What Muscles Does Leg Press Work? - NANBF

What Muscles Does Leg Press Work?

The legs make up the biggest muscles in the human body, and are by far the strongest and most dynamic muscles, allowing us to cover large distances at pace. They are powerful and our biggest asset. But a lot of people struggle to develop the various leg muscles effectively and evenly.

One of the exercises people rely on to develop muscle strength and mass is the leg press, however, this machine is quite controversial among weightlifters, and many people doubt its effectiveness.

This is because the king of leg exercises is the squat, due to the fact that it’s a compound exercise and highly dynamic, while the leg press is more of an isolation exercise that targets particular muscles and is less dynamic.

However, the leg press is very effective at what it does, and shouldn’t be disregarded entirely as for some people it can lead to significant improvements in strength and definition for key areas of the lower body.

In this guide, we’re going to break down these key areas that are targeted by the leg press, as well as the key benefits and drawbacks of the exercise to give you a better understanding of how to use this exercise as part of your overall leg workout.

But first, let’s establish what the leg press actually is.

Leg Press

What Is Leg Press?

The leg press is a lower body exercise that involves an individual pushing heavy weight away from their body using their legs. Usually, this exercise is done using a specific leg press machine designed to safely position the user below the weight and allow for maximum weight to be used for the exercise.

What Muscles Does Leg Press Target?

In this section, we’re going to look at the specific muscles the leg press targets, to give you a better understanding of how to use the exercise within your workout regime.

Glutes

One of the main muscle groups exercised by the leg press is the glutes, one of the biggest muscles in the lower body. 

Located in the buttocks area and all around the hips and lower back, the glutes are incredibly important to all manner of exercises, as well as maintaining a good posture which is key to almost every exercise and sport.

The glutes are targeted particularly effectively by doing heavy leg presses with the feet positioned higher up on the press, as this helps to engage the glutes more.

Hamstrings

The hamstrings are also targeted by the leg press, particularly when positioning the feet high in the same manner when attempting to target the glutes.

The hamstrings are located at the back of the legs and run up behind the knees and are critically important to almost all exercises. This makes developing their strength and power really important and is one of the best reasons for considering the leg press as a key part of your leg workout.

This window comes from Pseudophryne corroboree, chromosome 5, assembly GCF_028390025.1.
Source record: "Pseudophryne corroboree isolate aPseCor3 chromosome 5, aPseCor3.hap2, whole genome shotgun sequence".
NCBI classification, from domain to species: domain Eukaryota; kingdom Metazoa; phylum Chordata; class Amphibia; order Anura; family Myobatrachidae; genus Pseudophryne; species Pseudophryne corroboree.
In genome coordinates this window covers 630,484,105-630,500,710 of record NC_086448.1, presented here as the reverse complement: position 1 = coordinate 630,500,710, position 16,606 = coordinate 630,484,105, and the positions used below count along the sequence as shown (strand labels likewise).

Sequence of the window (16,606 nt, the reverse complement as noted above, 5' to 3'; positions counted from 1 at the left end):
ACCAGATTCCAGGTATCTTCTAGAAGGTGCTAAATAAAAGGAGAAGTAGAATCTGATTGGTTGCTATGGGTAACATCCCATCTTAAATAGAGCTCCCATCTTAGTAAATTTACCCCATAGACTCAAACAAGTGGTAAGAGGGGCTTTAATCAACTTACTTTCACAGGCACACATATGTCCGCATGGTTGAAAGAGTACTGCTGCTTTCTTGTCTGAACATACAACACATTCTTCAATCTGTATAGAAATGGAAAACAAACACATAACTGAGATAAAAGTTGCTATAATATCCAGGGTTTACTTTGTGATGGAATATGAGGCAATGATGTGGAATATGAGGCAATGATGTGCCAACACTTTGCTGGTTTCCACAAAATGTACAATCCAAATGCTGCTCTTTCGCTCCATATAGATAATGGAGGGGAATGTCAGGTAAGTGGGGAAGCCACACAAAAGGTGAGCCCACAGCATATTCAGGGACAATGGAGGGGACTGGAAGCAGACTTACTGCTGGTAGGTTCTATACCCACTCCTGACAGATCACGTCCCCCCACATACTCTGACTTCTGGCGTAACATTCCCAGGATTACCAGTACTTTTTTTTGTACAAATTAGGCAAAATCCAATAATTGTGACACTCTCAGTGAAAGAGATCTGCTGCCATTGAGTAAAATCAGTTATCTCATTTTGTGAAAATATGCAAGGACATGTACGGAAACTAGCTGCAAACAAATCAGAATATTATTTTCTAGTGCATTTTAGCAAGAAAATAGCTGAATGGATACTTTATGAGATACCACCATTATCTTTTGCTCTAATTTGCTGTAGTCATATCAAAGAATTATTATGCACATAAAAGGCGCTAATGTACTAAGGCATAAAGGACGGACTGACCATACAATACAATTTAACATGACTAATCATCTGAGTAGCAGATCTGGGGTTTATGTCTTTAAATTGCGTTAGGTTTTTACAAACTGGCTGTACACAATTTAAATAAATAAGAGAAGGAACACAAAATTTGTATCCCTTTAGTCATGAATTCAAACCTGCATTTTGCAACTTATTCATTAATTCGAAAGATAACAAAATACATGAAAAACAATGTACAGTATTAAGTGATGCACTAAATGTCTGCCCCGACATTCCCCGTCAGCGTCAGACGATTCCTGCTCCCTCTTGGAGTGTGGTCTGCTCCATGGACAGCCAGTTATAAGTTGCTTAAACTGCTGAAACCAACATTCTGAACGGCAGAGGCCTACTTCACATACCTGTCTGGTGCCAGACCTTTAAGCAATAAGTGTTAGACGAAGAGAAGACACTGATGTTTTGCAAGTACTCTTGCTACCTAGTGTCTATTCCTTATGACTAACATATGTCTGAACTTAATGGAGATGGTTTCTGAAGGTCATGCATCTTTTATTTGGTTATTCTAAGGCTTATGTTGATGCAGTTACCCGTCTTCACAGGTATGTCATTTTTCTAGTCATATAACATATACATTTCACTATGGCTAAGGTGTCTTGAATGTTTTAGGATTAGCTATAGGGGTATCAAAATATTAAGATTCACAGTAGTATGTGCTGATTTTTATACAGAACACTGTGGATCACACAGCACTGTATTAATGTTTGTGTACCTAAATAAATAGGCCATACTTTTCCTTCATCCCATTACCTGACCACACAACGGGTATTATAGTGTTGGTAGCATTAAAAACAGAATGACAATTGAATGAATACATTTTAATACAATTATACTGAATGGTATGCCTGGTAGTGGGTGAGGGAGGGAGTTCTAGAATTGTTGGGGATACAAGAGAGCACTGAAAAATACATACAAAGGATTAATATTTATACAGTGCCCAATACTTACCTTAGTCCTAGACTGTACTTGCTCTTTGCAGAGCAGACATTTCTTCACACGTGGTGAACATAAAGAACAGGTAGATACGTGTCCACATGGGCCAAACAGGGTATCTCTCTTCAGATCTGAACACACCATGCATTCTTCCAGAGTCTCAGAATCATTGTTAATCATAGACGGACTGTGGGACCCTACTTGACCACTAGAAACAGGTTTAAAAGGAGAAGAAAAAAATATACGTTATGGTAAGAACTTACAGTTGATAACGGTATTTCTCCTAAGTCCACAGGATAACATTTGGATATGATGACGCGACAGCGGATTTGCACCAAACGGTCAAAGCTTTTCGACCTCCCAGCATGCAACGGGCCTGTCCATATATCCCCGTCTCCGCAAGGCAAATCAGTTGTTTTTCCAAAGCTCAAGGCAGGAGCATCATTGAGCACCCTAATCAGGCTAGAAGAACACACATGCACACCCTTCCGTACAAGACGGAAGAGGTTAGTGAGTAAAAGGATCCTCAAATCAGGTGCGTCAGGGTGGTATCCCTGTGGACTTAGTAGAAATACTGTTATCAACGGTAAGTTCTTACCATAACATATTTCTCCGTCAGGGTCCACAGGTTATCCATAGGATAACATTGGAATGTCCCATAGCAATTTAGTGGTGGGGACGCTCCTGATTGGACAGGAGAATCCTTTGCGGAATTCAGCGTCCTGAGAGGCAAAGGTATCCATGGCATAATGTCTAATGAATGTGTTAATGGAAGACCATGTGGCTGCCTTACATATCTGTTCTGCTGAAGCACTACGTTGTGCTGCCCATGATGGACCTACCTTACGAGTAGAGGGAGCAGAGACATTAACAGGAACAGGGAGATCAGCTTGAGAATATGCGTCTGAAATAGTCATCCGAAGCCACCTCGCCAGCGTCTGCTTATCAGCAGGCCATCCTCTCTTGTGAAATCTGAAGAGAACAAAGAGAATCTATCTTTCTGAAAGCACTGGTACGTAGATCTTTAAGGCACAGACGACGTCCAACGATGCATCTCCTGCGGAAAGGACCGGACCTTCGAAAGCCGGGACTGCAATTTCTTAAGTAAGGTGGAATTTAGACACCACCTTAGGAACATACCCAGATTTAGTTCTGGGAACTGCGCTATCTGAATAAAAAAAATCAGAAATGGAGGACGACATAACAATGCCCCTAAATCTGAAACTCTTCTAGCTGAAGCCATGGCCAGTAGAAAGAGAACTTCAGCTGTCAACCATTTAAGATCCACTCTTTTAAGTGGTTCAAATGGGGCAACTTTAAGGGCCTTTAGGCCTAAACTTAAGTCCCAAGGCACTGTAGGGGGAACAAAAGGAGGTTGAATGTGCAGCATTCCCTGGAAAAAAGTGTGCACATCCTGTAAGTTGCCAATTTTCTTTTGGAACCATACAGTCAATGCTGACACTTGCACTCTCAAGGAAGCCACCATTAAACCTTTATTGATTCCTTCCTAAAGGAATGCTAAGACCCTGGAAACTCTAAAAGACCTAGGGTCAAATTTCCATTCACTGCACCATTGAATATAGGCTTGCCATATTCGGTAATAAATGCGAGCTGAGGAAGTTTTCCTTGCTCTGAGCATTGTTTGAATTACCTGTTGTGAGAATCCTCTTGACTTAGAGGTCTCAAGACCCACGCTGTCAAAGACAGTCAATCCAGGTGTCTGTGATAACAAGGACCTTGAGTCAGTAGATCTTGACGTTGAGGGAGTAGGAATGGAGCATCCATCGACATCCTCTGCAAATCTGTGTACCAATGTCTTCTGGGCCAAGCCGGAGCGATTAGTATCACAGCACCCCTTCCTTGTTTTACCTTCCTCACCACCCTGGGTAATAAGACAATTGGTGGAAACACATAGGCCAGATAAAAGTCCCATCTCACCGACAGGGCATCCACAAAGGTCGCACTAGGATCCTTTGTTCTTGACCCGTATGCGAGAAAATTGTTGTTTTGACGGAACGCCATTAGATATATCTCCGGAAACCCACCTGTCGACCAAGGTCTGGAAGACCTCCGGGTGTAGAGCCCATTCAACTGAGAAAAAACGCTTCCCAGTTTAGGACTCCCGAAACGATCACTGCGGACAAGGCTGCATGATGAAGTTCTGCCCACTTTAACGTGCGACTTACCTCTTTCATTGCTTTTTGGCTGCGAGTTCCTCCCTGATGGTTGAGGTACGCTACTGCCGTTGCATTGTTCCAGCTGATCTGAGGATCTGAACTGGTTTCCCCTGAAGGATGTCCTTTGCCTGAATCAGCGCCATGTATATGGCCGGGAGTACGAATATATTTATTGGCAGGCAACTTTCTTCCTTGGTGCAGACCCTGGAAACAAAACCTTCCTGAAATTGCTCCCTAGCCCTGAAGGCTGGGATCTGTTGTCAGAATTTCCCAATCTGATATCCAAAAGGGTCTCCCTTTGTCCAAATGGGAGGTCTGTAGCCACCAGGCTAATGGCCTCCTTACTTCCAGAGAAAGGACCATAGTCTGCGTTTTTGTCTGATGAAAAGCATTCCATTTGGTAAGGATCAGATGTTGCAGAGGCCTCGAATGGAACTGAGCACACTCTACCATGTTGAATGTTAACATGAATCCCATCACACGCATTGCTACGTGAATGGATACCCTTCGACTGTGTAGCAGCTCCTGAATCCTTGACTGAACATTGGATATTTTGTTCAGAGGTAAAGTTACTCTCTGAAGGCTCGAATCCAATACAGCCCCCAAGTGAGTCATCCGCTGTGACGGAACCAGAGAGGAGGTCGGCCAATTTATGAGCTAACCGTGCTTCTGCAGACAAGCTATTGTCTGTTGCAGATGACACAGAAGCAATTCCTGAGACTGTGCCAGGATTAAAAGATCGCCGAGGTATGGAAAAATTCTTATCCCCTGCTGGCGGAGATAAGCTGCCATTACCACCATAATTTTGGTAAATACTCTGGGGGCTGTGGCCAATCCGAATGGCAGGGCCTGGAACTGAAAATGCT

Quads

The main muscle targeted by the leg press is the quadriceps muscle. This is a muscle that many people find very difficult to build and is one of the most impressive-looking muscles if you can manage to develop them properly.

It is located just above the knee on the inside of the leg and is crucial for walking, running, and squatting. Developing powerful quads are really important for improving the power of your lower body, and also helps prevent injury.

The Benefits of the Leg Press

  • The key benefit of the leg press is that it allows you to fully isolate and focus on the lower body while doing this exercise, as your back and upper body is supported by the chair and the handles.
  • Adjusting the position of your feet on the press allows you to target various muscles more effectively making the exercise easy to tailor to your own goals.
  • The leg press is more effective than any other exercise at targeting the quads as there is a more restricted range of motion than with other exercises like the squat.
  • Leg presses can be done alone without a spotter and take a lot of strain off the upper body making it ideal for people who are injured.

The Drawbacks of the Leg Press

  • It can be hard to do a leg press anywhere other than a gym that has a proper leg press machine.
  • The leg press isn’t as dynamic as a squat.
  • Locking the knees can be risky and damage your knee or leg.
  • There is a risk of rounding the back due to pressing too much weight.
  • It can be hard to tell if you’re working one leg more than the other.

Leg Press Tips

Single-Leg Press

To avoid issues with uneven progress or working one leg more than the other, consider using a single leg on the press, reducing the weight, and focusing on one leg at a time.

This will allow you to avoid issues with uneven progress and help prevent issues with rounding of the back or safety issues.

Foot placement

Proper foot placement is key for getting the most out of the leg press. Higher foot placement will allow you to develop the glutes and hamstrings far more effectively, however, a lower foot placement will isolate the quads more, so try mixing up both depending on your own personal need and goals.

Final Thoughts

While the leg press isn’t the most popular exercise and isn’t used by everyone who lifts weights, it’s definitely something you should consider making use of as it does offer very specific benefits for key areas of the lower body, particularly if you struggle with quad development, hamstring strength, and better glutes.

Thinking of the leg press as a direct competitor or replacement for something like the weighted squat is a mistake, but using the leg press to bolster your leg workout regime is a great way to accelerate your progress and strength.

Check our list of the best vertical leg press machines here. 

Kevin Harris
Latest posts by Kevin Harris (see all)